A/N: And so, my beloved readers, we come to the end of the road. Yes, believe it or not, this is actually the very last chapter. And I'm telling the truth this time. It's been a wild and crazy ride, and I wish it could have lasted forever. But sadly, all good things must come to an end.
I want to thank each and every one of you for sharing the journey with me. When I posted Chapter One back on December 14th of 2006 (yes, it's been 20 months, two weeks, and two days since I started this story – time flies when you're having fun!), I couldn't possibly have imagined the phenomenal response it ended up getting. Thank you all for making the effort worth every drop of the emotional blood, sweat, and tears it took.
I need to pause and say an extra-special thank you to a few people who have given me a great deal of help throughout the writing process of this story…
Lauren – My very first Fan Fiction friend, this story would never have been born without you. Those long IM chats we had where you helped me figure out how to incorporate all the important elements of the musical were absolutely vital to the success of the project. Thanks for helping me brainstorm this thing into life.
Eve – What can I say, my pretty? At this point, this story is nearly as much yours as it is mine. I can't possibly put into words how grateful I am for all the help you've given me throughout the process – you and all your muses! Thanks for letting me pick your brain and for sticking up for me when my muse was being… well, herself. LOL.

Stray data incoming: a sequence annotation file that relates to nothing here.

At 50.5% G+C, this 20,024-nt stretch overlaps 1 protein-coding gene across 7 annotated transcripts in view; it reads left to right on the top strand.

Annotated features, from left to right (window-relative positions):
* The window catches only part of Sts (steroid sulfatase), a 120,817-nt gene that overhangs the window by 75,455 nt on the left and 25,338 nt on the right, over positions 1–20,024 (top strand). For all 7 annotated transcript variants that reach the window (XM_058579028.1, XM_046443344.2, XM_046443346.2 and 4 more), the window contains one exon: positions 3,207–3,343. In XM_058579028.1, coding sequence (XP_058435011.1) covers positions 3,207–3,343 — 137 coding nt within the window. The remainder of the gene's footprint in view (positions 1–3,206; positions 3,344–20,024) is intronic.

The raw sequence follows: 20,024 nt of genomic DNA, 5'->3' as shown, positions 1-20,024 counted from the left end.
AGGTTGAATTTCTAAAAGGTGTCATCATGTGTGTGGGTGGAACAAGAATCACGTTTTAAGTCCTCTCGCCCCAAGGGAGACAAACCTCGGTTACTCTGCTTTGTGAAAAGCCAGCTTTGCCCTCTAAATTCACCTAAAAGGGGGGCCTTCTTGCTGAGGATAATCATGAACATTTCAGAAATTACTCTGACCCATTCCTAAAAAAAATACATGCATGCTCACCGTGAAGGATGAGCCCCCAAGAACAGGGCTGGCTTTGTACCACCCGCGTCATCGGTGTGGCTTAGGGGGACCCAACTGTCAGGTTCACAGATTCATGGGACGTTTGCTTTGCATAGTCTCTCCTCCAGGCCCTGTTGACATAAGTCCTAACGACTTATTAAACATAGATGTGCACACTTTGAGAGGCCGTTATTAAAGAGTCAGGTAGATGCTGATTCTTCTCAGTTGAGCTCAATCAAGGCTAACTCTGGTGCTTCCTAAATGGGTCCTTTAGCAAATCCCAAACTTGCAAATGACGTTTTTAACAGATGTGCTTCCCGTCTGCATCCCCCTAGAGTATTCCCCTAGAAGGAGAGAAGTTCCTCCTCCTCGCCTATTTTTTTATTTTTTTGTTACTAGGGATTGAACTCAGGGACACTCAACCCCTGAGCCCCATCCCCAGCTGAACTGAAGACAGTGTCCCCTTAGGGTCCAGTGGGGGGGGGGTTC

Robynne – I'm so glad I get to be your Wicked beta! Reading your story has been really good for me. I love your characterizations, they make me think about the characters in new ways that I might not have seen otherwise, and that inspires me and makes me want to write. So thanks for motivating me and keeping my perspectives of the characters fresh.
And now, enough of this too-long, overly sentimental author's note, and on with the final installment of Lost and Found!
Disclaimer: After twenty and a half months you'd think I'd have some claim to it, but even after all this time, I still don't own Wicked.
Elphaba had known from the beginning, of course, what the next step of Glinda's grand scheme was to be if the first part of the plan worked. However, knowing that it was coming did not do anything to lessen the anxiety that gripped her when the shorter girl declared that it was time for the people of Oz to meet her.
"We've come this far, Elphie," Glinda pointed out when she realized that her friend was beginning to have second thoughts about letting everyone know she was still among the living. "The hardest part's over, and it went even better than I'd hoped. It would be a real shame to let that effort go to waste now just because you're getting cold feet."
"Well, excuse me for being a little reluctant to reveal myself to a bunch of people who were quite content to think I was dead until a couple of weeks ago!" snapped Elphaba indignantly.
The blonde cast her eyes briefly towards the ceiling. "Would you relax? That couple of weeks has made all the difference in the world. Everyone knows now that you aren't wicked. Why, there was even an editorial in one of the papers denouncing the population of Oz as a whole for accepting the stories about you without proof!"